Jump to Navigation

Understand estate plans during National Elder Law Month

As adults in the U.S. get older, many think about planning for their future but often don't know where to start. While planning for the future can seem complicated, it doesn't have to be. May is National Elder Law Month and during this time, seniors are encouraged to learn more about the benefits of estate planning and long-term care planning.

Planning for future financial and health care needs can be addressed through estate planning and long-term care planning. Estate planning can help seniors address financial issues by creating a will, trust and other documents that can document what will happen to a person's property and assets in the event of their death. Estate and long-term care plans can also address the health care a person will receive and who can make medical and financial decisions on their behalf. 

In addition to the benefits of creating an estate plan, it is also important for seniors to understand the advantages of long-term care planning. Long-term care plans can address how seniors will receive care as well as address nursing home issues. Seniors should also review and plan for Medicaid, Medicare and social security, which can all be addressed and documented in a long-term care plan and other documents pertaining to elder law issues.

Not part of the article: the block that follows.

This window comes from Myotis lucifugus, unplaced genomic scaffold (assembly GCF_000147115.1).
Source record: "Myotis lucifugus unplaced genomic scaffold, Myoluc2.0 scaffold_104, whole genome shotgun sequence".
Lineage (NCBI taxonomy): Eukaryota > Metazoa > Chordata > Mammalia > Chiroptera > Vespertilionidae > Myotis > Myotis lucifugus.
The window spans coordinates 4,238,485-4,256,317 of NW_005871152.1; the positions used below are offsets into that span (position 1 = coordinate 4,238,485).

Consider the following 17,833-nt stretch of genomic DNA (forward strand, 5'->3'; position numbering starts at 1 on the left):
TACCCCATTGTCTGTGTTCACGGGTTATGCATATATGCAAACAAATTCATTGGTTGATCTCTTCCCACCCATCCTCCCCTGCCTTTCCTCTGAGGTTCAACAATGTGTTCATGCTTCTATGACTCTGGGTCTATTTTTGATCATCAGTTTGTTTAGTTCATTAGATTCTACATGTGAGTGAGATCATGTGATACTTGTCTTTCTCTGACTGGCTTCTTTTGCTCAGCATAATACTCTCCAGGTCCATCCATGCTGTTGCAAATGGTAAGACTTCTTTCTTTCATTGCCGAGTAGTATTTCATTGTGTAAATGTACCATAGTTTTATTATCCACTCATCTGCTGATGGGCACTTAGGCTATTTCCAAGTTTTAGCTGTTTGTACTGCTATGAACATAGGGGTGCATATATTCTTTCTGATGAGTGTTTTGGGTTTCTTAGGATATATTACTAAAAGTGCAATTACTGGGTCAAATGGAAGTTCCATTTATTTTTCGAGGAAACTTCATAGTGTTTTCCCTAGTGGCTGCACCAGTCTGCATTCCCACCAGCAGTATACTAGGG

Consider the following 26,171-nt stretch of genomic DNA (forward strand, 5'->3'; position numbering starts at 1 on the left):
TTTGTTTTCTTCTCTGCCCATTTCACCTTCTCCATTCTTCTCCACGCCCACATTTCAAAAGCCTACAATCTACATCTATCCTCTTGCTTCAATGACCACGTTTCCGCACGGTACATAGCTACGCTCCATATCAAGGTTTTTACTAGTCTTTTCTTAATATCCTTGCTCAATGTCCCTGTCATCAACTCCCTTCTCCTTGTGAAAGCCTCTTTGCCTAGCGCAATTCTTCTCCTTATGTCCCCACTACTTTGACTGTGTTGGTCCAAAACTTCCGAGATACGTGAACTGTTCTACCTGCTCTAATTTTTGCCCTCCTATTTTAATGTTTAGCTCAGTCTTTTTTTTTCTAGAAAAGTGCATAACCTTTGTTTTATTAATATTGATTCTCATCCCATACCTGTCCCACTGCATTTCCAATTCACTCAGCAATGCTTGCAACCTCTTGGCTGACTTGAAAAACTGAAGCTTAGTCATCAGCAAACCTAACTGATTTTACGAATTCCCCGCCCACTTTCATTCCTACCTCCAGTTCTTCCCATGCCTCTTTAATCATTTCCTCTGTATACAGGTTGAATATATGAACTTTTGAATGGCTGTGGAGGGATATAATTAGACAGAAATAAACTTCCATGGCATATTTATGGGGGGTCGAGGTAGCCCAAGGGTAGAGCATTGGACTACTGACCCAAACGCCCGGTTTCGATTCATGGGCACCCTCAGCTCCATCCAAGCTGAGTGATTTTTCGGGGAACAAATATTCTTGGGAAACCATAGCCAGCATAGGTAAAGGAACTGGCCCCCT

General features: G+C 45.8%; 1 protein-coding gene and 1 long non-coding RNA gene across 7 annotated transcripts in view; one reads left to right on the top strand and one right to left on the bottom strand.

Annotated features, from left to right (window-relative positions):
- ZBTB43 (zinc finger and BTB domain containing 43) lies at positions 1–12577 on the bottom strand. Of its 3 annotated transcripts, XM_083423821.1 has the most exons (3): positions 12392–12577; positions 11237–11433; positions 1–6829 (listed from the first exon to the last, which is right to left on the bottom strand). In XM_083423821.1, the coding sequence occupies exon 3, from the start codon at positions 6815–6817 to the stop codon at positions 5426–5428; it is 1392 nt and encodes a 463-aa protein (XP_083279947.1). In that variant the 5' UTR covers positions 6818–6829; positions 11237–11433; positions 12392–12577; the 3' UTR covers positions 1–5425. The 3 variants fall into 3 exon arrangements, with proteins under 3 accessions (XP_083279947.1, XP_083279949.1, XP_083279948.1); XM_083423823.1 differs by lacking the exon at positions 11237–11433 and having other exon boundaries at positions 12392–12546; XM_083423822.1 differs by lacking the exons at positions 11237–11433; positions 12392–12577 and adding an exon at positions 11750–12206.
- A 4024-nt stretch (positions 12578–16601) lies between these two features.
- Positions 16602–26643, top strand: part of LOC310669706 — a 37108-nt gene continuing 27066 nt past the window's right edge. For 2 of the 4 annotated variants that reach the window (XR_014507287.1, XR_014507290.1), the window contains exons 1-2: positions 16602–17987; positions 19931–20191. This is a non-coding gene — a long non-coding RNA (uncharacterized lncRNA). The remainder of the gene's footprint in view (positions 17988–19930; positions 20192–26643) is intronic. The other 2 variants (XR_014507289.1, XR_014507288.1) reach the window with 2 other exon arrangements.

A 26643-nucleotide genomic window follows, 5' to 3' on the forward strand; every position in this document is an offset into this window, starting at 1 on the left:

Seniors are encouraged to understand the different types of estate planning and other long-term care documents they can create to help them now and in the future. Estate planning and addressing other elder law issues can be complex and difficult to comprehend so seniors would benefit from consulting an elder law attorney to discuss specific issues that may need to be addressed in their estate plan and long-term planning documents.

Source: Seniors for Living, "May Is National Elder Law Month," Robyn Tellefsen, May 6, 2013

Contact Us

Bold labels are required.

Contact Information

The use of the Internet or this form for communication with the firm or any individual member of the firm does not establish an attorney-client relationship. Confidential or time-sensitive information should not be sent through this form.


Privacy Policy

FindLaw Network